Figures with mongoose

JAMBHALA

The god of wealth and king of the yakshas has a peaceful and several wrathful forms.

14th century, Nepal, Yellow Jambhala (labelled Kubera), brass, private collection, photo by Galerie Petillon.

Yellow Jambhala has a peaceful appearance and always holds a jewel-spitting mongoose in his left hand and a lemon in the other.

18th century, Tibet, Black Jambhala, gilt bronze (copper alloy) and stones, private collection, photo by Lempertz.

Black Jambhala has a wrathful appearance and holds a skull cup in his right hand and a mongoose disgorging a jewel in the other. The above has a Mongolian hairstyle, with the flaming hair slanting to his left side.

18th century, Tibet, White Jambhala (labelled Vaishravana), gilt bronze, private collection, photo by Cambiaste.

Himalayan sculptures of White Jambhala are often late Chinese-style works on which the mongoose is not depicted. He has a wrathful appearance and may ride a dragon, a lion or a mongoose. He holds a sword or a stick in his right hand and may have a ritual staff and/or a banner propped against his left arm. The above (published in a previous post) is seated on a lion and holds a lemon and a mongoose.

When depicted with his consort, Red Jambhala has one head and four hands, he holds a wheel in each right hand and a mongoose in each left hand.

 

VAISHRAVANA AND RETINUE

Undated, (Tibet?), gilt metal, Vaishravana, private collection, published on Himalayan Art resources.

Lokapala Vaishravana, guardian of the north on a mandala, (nearly) always wears a Mongolian armour and holds a closed parasol or victory banner in his right hand and a mongoose in the other. He usually sits on a snow lion.

15th century, Himalayan Region, Vaishravana, metal, private collection, published on Himalayan Art Resources.

On this rare example he doesn’t wear an armour and looks more like yellow Jambhala but the object in his right hand isn’t a lemon (it looks like the handle of a parasol or banner) and he sits on a snow lion (although we did see one rare case of Yellow Jambhala seated on a lion, he had a lemon in his left hand). His mongoose is vomiting extraordinarily large jewels.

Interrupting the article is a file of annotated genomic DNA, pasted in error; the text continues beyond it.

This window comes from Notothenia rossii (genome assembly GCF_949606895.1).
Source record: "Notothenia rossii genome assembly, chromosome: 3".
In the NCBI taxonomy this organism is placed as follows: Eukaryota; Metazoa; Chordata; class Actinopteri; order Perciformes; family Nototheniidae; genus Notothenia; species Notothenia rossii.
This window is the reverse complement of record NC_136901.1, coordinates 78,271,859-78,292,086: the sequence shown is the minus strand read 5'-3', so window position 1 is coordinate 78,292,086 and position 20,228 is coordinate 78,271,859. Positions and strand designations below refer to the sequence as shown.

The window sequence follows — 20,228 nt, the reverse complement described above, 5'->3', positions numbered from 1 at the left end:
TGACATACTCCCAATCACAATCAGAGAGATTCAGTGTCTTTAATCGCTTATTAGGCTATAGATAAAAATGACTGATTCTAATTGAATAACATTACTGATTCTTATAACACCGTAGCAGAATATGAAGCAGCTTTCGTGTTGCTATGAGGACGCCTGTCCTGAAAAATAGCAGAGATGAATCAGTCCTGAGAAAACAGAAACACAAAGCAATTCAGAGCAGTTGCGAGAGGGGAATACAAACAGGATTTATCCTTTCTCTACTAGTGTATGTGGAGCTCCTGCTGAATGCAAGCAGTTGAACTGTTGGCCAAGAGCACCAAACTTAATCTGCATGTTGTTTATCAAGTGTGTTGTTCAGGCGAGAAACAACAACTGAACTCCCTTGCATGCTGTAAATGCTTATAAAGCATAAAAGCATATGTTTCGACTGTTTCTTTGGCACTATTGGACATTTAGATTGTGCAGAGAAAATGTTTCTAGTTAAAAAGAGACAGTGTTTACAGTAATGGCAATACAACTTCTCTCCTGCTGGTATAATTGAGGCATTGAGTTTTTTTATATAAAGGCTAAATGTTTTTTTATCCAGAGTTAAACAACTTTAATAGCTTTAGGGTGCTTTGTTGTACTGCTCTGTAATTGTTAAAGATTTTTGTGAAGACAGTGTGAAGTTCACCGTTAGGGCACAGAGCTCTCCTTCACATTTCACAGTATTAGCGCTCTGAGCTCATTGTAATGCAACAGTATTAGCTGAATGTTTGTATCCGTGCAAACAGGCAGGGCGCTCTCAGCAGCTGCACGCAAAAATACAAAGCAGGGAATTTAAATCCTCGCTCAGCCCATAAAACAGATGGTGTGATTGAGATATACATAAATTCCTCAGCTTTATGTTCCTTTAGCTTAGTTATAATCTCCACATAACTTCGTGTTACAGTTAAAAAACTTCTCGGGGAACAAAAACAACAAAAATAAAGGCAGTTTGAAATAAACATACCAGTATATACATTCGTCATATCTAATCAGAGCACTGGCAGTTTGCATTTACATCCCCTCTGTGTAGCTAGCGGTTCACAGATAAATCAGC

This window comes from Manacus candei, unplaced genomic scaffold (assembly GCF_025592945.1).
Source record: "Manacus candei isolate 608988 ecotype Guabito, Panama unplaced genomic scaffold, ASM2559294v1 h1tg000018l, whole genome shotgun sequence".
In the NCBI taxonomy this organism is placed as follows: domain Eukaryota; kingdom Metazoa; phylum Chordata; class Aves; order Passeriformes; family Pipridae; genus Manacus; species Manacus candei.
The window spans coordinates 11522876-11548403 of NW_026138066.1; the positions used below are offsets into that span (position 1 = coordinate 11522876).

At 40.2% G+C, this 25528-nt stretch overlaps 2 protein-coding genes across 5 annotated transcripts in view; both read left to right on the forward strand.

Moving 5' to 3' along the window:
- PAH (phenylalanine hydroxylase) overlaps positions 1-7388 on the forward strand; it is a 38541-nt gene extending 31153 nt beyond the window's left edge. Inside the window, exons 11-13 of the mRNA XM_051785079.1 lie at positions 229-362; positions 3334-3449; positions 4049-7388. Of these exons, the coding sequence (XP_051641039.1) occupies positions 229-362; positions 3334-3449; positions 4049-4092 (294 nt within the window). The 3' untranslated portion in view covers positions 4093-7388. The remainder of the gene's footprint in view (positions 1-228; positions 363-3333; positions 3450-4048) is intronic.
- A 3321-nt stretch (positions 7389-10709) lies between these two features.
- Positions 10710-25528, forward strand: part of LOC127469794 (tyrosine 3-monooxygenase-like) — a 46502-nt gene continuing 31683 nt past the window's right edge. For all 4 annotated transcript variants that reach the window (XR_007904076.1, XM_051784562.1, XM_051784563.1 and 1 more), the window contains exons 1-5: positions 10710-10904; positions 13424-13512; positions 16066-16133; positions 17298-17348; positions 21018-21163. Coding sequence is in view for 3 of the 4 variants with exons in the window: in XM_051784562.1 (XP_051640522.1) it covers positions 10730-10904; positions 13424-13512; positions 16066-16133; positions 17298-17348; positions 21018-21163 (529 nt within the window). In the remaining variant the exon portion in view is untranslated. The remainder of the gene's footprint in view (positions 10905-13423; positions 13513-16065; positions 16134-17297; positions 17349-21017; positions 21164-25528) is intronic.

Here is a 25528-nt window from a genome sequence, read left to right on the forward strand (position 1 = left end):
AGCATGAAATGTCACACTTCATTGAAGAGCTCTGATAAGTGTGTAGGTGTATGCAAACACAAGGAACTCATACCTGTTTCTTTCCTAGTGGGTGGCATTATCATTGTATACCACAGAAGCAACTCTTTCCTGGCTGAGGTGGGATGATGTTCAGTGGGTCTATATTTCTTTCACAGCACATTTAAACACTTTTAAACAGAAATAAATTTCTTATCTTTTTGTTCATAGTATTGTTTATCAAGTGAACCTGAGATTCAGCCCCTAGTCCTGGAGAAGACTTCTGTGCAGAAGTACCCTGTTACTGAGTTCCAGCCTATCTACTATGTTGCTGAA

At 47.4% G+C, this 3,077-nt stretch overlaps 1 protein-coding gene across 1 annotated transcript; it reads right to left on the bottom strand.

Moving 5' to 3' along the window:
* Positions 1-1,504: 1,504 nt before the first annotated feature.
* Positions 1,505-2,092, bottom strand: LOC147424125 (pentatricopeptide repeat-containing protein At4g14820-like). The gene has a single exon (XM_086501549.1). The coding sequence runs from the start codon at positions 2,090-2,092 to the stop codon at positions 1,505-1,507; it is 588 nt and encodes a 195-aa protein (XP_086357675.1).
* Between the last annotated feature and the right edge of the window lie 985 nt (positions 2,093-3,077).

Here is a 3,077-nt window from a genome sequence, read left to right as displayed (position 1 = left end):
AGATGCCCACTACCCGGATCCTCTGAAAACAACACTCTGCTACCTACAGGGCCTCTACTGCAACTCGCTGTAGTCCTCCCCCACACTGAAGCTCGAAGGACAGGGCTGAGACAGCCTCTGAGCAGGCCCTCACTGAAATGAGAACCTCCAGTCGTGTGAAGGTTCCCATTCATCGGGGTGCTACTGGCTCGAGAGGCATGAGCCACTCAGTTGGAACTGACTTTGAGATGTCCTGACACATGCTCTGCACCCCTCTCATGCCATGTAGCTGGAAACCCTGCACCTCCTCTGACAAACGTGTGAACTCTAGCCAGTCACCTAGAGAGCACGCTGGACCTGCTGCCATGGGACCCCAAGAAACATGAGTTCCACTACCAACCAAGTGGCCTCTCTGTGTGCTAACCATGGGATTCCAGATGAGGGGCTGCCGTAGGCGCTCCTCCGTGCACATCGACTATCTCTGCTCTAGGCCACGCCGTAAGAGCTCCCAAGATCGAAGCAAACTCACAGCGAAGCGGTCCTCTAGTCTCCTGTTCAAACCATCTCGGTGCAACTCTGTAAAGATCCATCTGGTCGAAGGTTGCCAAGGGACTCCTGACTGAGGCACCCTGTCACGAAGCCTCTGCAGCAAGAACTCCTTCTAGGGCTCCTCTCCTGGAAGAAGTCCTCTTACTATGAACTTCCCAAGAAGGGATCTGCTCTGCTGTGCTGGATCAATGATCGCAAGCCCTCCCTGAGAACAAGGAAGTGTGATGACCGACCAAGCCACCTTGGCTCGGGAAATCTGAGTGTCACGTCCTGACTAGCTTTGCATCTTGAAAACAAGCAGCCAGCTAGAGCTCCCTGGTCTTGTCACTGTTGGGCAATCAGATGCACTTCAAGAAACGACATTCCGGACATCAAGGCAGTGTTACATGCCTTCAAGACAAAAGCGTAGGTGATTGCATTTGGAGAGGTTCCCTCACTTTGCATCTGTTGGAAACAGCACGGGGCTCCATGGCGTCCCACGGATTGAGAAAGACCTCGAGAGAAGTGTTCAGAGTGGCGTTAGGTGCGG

Undated, Tibet, Vaishravana retinue figure, stone, at the Rubin Museum of Art in New York (USA)

Vaishravana has a retinue of eight horsemen (often labelled ‘Vaishravana’) who hold a mongoose in one hand and an attribute in the other (the Himalayan Art Resources website give a list and description of each). The above has a triratna in his right hand.

KUBERA

Circa 11th century, Nepal, Kubera, gilt copper, private collection, photo by Christie’s.

Hardly present in Himalayan Buddhist sculptures, in the Hindu religion Kubera/Kuber/Kuvera is the king of the yakshas and the Lord of Wealth (Jambhala in the Himalayas), and a lokapala (Vaishravana in Buddhist art).  Like the yakshas, he is naked and has a dwarfish appearance. He may hold various attributes in his right hand, a sheaf of wheat and sometimes a mongoose in the left one.

 

YAKSHA GENERALS

Despite their name, the twelve Yaksha general who are part of the medicine buddha retinue don’t wear an armour. They have a regal appearance, coiffed with a foliate crown with bows and ribbons, adorned with jewellery and a shawl or scarf, wearing a long lower garment loosely wrapping their legs and showing their bare feet. All of them hold in their left hand a mongoose disgorging jewels.

18th century, Tibet or Sino-Tibetan, Yaksha general (labelled Jambhala), gilt bronze, private collection, photo by Lempertz.

Five of them hold a stick. This may be the one with the dark blue skin.

18th-19th century, Tibet, Yaksha general (labelled Jambhala), gilt bronze, private collection, photo by Lempertz.